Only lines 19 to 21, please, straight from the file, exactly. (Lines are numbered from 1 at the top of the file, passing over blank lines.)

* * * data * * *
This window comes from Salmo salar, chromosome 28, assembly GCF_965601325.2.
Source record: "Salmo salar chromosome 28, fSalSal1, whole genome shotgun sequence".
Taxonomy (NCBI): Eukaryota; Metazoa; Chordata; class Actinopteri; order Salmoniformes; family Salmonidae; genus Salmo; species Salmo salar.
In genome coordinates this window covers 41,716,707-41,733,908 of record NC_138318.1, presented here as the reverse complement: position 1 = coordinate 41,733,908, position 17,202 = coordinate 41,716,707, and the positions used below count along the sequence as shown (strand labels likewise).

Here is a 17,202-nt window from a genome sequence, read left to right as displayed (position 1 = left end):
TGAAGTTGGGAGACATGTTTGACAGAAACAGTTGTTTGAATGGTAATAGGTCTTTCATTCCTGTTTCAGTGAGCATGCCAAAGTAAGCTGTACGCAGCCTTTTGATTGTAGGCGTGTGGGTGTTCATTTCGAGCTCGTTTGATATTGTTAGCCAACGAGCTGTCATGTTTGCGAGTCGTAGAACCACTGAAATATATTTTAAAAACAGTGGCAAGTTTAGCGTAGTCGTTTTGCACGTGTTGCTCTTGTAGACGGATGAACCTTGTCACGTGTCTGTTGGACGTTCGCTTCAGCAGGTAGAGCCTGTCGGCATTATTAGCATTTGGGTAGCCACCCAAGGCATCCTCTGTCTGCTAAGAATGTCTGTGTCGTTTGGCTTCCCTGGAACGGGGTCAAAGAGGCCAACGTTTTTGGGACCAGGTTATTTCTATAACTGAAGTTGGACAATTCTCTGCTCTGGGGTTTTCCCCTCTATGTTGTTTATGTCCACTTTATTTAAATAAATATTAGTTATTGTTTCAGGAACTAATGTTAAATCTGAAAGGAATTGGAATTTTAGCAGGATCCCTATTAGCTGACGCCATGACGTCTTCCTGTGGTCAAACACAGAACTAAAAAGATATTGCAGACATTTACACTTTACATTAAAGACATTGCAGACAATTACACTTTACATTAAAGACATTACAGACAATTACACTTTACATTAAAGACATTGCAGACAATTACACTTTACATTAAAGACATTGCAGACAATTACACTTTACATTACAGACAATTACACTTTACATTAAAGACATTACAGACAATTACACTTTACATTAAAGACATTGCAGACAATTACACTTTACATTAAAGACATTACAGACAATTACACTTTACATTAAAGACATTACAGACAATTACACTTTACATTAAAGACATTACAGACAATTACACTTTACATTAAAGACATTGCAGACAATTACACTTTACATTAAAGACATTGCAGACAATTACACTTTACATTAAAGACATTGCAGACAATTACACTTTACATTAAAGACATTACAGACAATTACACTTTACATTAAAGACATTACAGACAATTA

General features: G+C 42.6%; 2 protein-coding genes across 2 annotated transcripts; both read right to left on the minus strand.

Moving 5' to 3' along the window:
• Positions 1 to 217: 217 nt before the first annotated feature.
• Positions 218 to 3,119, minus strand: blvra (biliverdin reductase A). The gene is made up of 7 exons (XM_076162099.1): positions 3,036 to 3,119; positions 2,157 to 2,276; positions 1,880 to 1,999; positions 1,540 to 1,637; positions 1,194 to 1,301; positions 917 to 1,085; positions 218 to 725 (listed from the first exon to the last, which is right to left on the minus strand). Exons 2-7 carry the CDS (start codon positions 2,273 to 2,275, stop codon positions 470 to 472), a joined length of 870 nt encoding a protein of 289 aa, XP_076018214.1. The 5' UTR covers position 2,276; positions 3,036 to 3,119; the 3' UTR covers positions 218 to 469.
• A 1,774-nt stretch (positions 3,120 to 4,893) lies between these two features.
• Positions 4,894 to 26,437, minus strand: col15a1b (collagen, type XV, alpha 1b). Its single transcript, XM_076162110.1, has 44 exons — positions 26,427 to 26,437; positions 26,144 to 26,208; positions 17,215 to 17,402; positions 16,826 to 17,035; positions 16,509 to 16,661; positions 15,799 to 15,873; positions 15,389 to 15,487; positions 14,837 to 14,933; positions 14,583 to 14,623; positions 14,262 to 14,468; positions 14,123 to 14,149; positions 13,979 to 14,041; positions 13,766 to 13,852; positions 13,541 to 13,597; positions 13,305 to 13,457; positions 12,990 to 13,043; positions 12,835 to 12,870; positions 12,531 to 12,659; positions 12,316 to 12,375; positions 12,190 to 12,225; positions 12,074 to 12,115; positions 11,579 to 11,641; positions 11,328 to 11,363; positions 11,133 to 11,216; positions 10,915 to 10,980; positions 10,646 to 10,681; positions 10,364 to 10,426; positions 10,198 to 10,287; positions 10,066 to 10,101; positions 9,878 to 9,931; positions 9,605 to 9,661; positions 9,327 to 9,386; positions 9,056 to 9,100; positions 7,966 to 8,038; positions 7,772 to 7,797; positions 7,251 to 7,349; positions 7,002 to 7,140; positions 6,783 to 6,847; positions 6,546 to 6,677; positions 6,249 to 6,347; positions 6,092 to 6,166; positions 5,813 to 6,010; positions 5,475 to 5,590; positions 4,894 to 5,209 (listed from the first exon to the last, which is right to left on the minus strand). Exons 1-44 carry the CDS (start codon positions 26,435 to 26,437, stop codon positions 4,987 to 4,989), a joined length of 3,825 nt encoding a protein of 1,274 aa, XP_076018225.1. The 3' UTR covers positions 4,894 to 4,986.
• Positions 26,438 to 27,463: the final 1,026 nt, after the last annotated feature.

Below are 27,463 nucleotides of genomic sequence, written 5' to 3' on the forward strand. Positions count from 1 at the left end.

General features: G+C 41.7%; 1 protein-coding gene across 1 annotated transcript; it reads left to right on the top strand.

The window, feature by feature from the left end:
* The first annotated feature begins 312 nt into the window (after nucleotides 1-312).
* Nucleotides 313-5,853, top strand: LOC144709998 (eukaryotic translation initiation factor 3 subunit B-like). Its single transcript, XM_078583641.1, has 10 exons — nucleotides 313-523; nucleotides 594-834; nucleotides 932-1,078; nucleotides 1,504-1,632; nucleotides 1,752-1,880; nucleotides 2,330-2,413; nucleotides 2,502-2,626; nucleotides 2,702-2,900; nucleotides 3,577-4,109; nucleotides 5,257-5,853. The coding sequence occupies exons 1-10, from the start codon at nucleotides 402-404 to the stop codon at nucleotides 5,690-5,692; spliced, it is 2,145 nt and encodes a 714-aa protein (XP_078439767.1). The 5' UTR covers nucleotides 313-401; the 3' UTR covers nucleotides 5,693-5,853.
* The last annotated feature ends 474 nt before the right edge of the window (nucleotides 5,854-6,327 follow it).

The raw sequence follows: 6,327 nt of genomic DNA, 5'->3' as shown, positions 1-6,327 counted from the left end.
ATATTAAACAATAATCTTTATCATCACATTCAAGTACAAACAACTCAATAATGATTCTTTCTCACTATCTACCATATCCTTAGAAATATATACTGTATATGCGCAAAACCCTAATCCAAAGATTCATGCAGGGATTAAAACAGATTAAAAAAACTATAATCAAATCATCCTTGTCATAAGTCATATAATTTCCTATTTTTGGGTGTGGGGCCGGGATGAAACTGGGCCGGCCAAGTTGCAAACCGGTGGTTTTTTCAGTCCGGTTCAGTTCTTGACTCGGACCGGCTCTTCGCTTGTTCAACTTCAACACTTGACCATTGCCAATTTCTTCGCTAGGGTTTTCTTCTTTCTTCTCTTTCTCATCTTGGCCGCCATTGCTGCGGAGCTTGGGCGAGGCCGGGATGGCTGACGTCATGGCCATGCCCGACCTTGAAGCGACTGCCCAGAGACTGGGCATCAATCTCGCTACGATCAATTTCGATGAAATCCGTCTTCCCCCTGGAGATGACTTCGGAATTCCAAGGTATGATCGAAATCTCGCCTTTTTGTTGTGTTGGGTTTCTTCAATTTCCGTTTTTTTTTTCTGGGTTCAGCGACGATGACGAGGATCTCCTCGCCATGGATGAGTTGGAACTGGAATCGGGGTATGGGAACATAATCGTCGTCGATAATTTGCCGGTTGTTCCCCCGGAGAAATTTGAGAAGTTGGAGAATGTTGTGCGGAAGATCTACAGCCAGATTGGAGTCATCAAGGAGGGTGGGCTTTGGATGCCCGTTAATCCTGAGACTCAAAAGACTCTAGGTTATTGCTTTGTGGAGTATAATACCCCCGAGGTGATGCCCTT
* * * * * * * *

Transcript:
* The last annotated feature ends 474 nt before the right edge of the window (nucleotides 5,854-6,327 follow it).

The raw sequence follows: 6,327 nt of genomic DNA, 5'->3' as shown, positions 1-6,327 counted from the left end.
ATATTAAACAATAATCTTTATCATCACATTCAAGTACAAACAACTCAATAATGATTCTTTCTCACTATCTACCATATCCTTAGAAATATATACTGTATATGCGCAAAACCCTAATCCAAAGATTCATGCAGGGATTAAAACAGATTAAAAAAACTATAATCAAATCATCCTTGTCATAAGTCATATAATTTCCTATTTTTGGGTGTGGGGCCGGGATGAAACTGGGCCGGCCAAGTTGCAAACCGGTGGTTTTTTCAGTCCGGTTCAGTTCTTGACTCGGACCGGCTCTTCGCTTGTTCAACTTCAACACTTGACCATTGCCAATTTCTTCGCTAGGGTTTTCTTCTTTCTTCTCTTTCTCATCTTGGCCGCCATTGCTGCGGAGCTTGGGCGAGGCCGGGATGGCTGACGTCATGGCCATGCCCGACCTTGAAGCGACTGCCCAGAGACTGGGCATCAATCTCGCTACGATCAATTTCGATGAAATCCGTCTTCCCCCTGGAGATGACTTCGGAATTCCAAGGTATGATCGAAATCTCGCCTTTTTGTTGTGTTGGGTTTCTTCAATTTCCGTTTTTTTTTTCTGGGTTCAGCGACGATGACGAGGATCTCCTCGCCATGGATGAGTTGGAACTGGAATCGGGGTATGGGAACATAATCGTCGTCGATAATTTGCCGGTTGTTCCCCCGGAGAAATTTGAGAAGTTGGAGAATGTTGTGCGGAAGATCTACAGCCAGATTGGAGTCATCAAGGAGGGTGGGCTTTGGATGCCCGTTAATCCTGAGACTCAAAAGACTCTAGGTTATTGCTTTGTGGAGTATAATACCCCCGAGGTGATGCCCTT